During the survivalist craze of the early 1980’s, extremist political movements were thriving. There was the Christian Patriots Defense League, which insisted that white Americans, not Jews, were God’s chosen people. In preparation for a race war that they believed was biblically ordained, members were stockpiling food and weapons and preparing to establish a smaller, all-white America in the middle of the continent, a parallelogram whose corners would be Pittsburgh, Atlanta, Lubbock, Tex., and Scottsbluff, Ark.
Historians generally dismiss groups like these, which have existed throughout American history, as aberrations. But in The Arrogance of Faith, Forrest G. Wood, argues that “Christianity, in the five centuries since its message was first carried to the peoples of the New World—and, in particular, to the natives and the transplanted Africans of English North America and the United States—has been fundamentally racist in its ideology, organization, and practice.”
He sees no paradox or doctrinal inconsistency in the fact that so many Christian settlers persecuted Indians or kept slaves. “English North Americans embraced slavery because they were Christians, not in spite of it,” he writes. Considering all the suffering that has been inflicted in the name of the world’s great faiths, it might seem perverse to pick on Christianity. But Mr. Wood argues that Christians have been especially dogged about trying to implant their ideas into unwilling minds.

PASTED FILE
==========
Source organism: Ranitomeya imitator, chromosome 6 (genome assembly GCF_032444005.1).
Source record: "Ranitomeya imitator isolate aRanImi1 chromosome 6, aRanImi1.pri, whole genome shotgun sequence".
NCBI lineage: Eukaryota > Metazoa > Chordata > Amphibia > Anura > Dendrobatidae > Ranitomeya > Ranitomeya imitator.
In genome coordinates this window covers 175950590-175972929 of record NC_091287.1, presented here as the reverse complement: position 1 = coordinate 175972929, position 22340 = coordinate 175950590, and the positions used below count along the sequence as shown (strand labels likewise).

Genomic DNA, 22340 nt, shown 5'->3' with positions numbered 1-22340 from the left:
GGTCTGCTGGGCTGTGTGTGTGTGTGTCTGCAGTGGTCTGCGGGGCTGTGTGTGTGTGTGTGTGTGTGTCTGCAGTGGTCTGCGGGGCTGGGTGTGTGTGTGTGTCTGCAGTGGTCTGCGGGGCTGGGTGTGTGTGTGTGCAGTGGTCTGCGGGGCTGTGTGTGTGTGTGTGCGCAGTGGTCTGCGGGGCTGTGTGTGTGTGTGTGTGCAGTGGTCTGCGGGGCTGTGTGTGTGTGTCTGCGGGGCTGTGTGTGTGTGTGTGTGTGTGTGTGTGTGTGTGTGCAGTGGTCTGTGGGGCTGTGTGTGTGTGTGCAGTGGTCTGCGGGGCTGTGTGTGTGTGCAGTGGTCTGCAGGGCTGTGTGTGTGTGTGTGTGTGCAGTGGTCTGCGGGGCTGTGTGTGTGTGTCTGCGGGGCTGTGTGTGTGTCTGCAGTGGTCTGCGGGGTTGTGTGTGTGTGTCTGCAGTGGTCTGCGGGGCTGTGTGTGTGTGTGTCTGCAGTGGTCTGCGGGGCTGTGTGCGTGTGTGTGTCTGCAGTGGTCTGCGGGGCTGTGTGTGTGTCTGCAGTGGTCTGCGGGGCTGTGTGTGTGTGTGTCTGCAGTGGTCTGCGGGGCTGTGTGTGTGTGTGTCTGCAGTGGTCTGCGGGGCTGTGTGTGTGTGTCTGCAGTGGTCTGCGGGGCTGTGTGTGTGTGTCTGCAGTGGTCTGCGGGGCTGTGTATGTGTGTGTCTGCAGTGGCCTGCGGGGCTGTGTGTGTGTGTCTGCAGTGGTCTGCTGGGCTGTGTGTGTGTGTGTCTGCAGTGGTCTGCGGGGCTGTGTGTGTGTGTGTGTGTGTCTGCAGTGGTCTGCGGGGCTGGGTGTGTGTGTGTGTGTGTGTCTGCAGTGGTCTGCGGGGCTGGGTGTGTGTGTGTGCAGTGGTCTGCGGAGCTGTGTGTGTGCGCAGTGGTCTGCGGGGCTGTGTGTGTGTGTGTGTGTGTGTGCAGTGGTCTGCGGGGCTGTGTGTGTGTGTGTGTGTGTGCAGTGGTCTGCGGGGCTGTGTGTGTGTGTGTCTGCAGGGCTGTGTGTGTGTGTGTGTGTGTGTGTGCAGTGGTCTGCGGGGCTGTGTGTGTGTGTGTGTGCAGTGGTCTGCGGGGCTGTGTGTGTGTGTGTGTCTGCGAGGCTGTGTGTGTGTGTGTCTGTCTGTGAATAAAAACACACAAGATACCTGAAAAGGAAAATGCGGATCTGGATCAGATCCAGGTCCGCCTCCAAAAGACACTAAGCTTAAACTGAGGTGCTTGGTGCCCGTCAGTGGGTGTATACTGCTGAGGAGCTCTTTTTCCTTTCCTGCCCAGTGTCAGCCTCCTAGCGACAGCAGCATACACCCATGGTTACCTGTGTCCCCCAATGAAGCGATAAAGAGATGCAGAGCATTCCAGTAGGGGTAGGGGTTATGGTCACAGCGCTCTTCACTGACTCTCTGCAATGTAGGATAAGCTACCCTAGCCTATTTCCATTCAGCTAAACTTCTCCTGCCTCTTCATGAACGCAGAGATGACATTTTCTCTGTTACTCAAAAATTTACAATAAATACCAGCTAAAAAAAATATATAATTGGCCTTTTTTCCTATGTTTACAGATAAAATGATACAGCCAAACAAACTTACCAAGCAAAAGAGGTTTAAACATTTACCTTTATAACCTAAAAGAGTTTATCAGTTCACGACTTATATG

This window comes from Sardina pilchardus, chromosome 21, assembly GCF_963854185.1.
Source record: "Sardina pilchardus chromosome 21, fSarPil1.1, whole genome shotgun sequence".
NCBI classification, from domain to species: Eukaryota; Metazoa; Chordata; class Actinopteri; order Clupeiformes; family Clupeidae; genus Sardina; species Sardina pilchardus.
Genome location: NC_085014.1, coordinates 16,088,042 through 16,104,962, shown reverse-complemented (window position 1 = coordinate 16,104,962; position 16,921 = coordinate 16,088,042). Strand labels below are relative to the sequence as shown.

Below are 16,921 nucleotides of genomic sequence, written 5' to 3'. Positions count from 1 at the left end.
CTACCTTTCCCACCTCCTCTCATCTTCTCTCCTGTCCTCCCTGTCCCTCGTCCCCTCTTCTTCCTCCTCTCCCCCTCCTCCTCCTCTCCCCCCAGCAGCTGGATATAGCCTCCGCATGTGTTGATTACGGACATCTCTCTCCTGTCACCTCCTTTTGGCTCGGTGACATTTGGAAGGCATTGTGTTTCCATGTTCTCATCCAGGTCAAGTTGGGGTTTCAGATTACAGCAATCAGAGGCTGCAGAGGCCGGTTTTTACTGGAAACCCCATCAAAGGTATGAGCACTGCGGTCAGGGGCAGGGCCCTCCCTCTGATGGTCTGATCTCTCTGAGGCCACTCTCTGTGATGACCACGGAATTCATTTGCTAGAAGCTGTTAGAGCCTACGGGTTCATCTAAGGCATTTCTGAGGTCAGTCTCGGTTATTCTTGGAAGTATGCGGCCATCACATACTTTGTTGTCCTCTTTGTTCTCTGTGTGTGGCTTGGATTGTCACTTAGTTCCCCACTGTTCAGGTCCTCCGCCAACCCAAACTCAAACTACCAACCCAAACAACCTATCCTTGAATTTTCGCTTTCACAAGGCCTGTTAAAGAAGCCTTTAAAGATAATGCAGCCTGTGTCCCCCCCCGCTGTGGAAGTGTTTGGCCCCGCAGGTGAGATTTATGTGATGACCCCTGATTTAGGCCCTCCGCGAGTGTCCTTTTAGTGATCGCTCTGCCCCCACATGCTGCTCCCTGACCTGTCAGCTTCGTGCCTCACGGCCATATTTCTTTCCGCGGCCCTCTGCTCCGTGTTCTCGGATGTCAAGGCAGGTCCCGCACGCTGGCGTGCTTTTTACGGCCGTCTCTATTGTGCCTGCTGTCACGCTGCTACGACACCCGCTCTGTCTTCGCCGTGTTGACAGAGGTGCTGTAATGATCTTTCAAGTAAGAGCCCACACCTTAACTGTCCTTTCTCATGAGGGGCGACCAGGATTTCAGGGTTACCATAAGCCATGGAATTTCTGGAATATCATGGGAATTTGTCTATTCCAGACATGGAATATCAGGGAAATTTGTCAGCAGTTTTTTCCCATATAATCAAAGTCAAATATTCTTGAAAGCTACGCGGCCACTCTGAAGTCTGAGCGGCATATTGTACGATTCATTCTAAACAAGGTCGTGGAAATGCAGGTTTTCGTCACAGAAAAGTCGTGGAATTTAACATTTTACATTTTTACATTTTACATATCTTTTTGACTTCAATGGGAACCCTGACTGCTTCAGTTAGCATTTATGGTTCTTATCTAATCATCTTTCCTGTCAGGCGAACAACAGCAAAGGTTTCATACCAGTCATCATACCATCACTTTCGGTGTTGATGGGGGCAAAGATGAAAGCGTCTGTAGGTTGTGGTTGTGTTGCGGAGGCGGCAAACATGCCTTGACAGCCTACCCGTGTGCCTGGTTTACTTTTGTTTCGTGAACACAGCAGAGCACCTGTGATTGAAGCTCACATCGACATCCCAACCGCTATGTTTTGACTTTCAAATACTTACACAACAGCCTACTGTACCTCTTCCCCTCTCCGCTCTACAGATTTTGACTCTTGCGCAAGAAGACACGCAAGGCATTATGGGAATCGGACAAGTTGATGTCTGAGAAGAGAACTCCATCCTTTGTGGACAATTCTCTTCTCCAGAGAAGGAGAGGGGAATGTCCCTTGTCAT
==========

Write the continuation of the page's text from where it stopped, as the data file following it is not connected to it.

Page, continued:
So it is with monotheism: if there is one true religion, then others are, by definition, superstitions. Islam is known for its enthusiasm in spreading the faith, but Mr. Wood believes that Christianity has been especially aggressive because of its biblical mandate to spread “the word” to every being on the planet. Only then would the prophecies be fulfilled so that Christ could make His Second Coming. “Herein lay the fundamental component of the Christian’s racism,” he writes, “his inherent inability to leave other people alone.”
This kind of theological rationalization continues to this day. The belief that the prophecies will not be fulfilled until the Gospel is spread to every corner of the earth has been used to justify the development of a lucrative Christian satellite broadcasting network. Christianity, like all religions, has often been used to encourage rather than transcend mankind’s worst instincts. The Bible provided slave owners with a convenient sourcebook of theological excuses. But it also helped lay the foundation for the moral code that led people to question slavery in the first place.
Forrest G. Wood is Professor Emeritus of American History at California State University at Bakersfield.
Contributed By: George Johnson